The US Navy gave me a survival course in NROTC, but it became useful long before anticipated. In late August before my Fifth (Thesis) year at Georgia Tech, two fraternity brothers and I hatched a scheme to spend a long weekend on uninhabited Cumberland Island with three nursing students from Brunswick and Darien, GA. The island was then owned by the state and I was an intern in the governor’s office. Governor Carter asked me to study the resources on the island and I intended to make the job assignment a party.
We planned to sail over to the island from St. Marys and set up camp. The gals were to come separately the next day in motor boat so their parents wouldn’t know they were on an “extended” date. Unfortunately, it was the highest tide of the year that night and by 2 AM our campsite was under two feet of water. The salt water shorted out our marine radio and AM-FM radio so we didn’t know that a hurricane had done a U-turn and was headed our way. The girls never showed up because of the hurricane warning. There was no such thing as cellular phones back then.
Thinking that we had been stood up, we elected to stay on the island all weekend, so I could write my report to the governor on what I had seen. Late in the afternoon of the third day, the hurricane struck. Its winds wrecked the mast and sail of our sailboat. That night a tornado struck the campsite, scattering our tents, equipment and food containers across the tidal marshes. We rolled ourselves up in our sleeping bags, but were all knocked out. We woke up the next morning, bruised but not seriously hurt . . . but also from 50 to 100 feet where I tents had stood.
For the next 11 days, we lived like Stone Age hunters. We made wooden spears and moved to the southern tip of the island where there were tidal pools, which trapped fish and crabs. We also learned how to balance our diet with sea oats, wild grapes, Yucca roots and prickly pear leaves. Eventually, we got so good at being savages that we caught a baby wild pig in a trap, but no one had the heart to kill it.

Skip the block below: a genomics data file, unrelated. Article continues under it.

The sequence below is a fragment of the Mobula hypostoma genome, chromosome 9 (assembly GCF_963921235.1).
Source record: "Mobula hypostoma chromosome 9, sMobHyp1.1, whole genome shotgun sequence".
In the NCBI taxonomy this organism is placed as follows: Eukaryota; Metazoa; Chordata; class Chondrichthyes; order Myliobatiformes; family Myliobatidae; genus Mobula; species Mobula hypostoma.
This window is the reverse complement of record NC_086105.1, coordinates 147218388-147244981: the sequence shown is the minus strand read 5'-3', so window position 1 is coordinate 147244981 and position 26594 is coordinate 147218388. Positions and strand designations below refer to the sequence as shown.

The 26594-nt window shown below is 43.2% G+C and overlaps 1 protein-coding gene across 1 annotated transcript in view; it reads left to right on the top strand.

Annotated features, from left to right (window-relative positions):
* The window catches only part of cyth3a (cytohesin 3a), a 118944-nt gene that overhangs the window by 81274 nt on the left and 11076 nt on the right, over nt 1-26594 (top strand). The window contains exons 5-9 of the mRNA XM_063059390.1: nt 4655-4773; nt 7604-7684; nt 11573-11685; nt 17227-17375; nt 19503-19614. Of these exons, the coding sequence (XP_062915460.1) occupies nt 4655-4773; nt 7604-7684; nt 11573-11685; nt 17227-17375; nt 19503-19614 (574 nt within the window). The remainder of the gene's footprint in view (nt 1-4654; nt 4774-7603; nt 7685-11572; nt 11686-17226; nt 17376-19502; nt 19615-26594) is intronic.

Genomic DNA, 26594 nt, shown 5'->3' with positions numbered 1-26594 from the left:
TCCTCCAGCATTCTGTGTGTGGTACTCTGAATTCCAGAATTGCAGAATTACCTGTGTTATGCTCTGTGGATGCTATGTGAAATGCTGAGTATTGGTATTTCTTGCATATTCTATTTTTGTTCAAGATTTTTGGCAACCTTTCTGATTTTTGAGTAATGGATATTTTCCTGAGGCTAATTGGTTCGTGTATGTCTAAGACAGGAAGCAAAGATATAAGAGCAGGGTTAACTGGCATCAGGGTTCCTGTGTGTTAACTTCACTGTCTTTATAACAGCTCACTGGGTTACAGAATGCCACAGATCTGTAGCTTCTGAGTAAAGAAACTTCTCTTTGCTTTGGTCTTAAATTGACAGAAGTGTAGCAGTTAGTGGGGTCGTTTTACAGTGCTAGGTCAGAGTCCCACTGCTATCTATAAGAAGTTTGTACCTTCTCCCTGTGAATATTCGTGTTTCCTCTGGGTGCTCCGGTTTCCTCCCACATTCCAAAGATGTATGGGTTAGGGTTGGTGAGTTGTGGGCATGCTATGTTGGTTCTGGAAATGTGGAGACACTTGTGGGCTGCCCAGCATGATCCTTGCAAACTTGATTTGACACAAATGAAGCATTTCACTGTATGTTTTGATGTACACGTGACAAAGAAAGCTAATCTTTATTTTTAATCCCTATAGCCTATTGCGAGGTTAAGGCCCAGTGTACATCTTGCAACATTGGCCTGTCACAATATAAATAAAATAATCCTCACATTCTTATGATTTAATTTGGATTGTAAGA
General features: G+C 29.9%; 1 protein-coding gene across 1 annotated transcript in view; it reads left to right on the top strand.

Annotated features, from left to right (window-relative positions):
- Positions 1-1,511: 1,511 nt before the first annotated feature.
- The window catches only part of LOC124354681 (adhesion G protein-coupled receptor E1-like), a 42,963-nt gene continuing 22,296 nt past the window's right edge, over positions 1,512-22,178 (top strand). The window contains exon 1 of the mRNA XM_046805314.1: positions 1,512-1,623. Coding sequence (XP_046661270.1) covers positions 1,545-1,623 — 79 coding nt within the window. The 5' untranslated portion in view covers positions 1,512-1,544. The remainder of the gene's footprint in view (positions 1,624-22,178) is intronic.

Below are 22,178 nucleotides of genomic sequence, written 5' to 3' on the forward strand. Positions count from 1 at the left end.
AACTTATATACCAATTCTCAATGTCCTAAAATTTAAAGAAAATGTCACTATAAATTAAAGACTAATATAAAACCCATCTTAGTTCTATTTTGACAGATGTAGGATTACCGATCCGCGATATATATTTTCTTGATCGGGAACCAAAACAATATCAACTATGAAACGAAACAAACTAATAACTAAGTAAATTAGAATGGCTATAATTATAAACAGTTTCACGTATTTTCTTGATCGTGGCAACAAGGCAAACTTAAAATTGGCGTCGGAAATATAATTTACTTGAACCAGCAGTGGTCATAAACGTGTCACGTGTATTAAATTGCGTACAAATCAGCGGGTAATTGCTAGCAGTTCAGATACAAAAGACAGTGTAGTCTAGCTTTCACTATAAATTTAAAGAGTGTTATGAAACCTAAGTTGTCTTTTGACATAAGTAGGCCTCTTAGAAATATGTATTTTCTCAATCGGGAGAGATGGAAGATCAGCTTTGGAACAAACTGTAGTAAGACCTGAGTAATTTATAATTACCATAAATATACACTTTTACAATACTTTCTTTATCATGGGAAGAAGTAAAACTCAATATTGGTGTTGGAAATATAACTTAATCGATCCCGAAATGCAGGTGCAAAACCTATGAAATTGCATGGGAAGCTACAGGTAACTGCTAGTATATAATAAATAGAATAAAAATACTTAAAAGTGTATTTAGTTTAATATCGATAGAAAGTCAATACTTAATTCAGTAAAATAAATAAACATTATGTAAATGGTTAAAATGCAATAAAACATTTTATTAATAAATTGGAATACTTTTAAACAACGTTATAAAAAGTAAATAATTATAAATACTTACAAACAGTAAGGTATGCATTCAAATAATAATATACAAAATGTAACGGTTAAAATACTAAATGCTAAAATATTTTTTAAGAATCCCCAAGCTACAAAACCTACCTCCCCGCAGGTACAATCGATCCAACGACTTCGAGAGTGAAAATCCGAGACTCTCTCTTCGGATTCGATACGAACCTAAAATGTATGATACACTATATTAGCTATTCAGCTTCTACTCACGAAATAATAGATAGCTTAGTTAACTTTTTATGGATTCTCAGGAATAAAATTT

On the eleventh day of being castaways, a fishing boat came close enough to shore for us to wave them down. The fishermen graciously turned around and took us to the docks at St. Marys. A small crowd was cheering us at the docks when we landed. It seems that after the storm, local fishermen had found the shredded remnants of our tents and inflatable rafts in the Cumberland River on the west side of the island. Everyone assumed that we had been tossed into the river by the tornado or waterspout . . . whatever its was. So, Department of Natural Resources rangers had been looking for our bodies. Actually, we woke up very close to the water’s edge so that could have happened. We saw the small DNR plane flying back and forth along the west side of the island, but couldn’t get its attention from our primitive camp, consisting of three wickiups, made out of palmetto fronds on the southeast tip of the island.
As “Little Big Man” would have said in the movie of the same name . . . That ended the castaway period in my life.
Now you know why spending the better part of 2010 in a tent in the Southern Appalachians was like a picnic! LOL
I have written a book about our experiences on Cumberland Island. It is a glimpse of the Georgia Coast before it was changed by progress. In St. Marys, the Gullah People still spoke Gullah back then. The electronic version is $12.50 and can be downloaded directly from the publisher. If interested, its URL is: